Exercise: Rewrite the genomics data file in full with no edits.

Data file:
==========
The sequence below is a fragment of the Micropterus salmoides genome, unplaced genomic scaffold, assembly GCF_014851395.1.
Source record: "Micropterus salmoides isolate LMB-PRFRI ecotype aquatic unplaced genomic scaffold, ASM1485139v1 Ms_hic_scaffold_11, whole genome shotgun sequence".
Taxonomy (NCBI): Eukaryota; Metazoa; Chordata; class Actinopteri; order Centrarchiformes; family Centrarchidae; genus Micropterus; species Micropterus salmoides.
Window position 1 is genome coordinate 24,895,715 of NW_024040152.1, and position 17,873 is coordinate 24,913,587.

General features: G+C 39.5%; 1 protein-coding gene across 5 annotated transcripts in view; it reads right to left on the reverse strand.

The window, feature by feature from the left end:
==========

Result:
The sequence below is a fragment of the Micropterus salmoides genome, unplaced genomic scaffold, assembly GCF_014851395.1.
Source record: "Micropterus salmoides isolate LMB-PRFRI ecotype aquatic unplaced genomic scaffold, ASM1485139v1 Ms_hic_scaffold_11, whole genome shotgun sequence".
Taxonomy (NCBI): Eukaryota; Metazoa; Chordata; class Actinopteri; order Centrarchiformes; family Centrarchidae; genus Micropterus; species Micropterus salmoides.
Window position 1 is genome coordinate 24,895,715 of NW_024040152.1, and position 17,873 is coordinate 24,913,587.

General features: G+C 39.5%; 1 protein-coding gene across 5 annotated transcripts in view; it reads right to left on the reverse strand.

The window, feature by feature from the left end: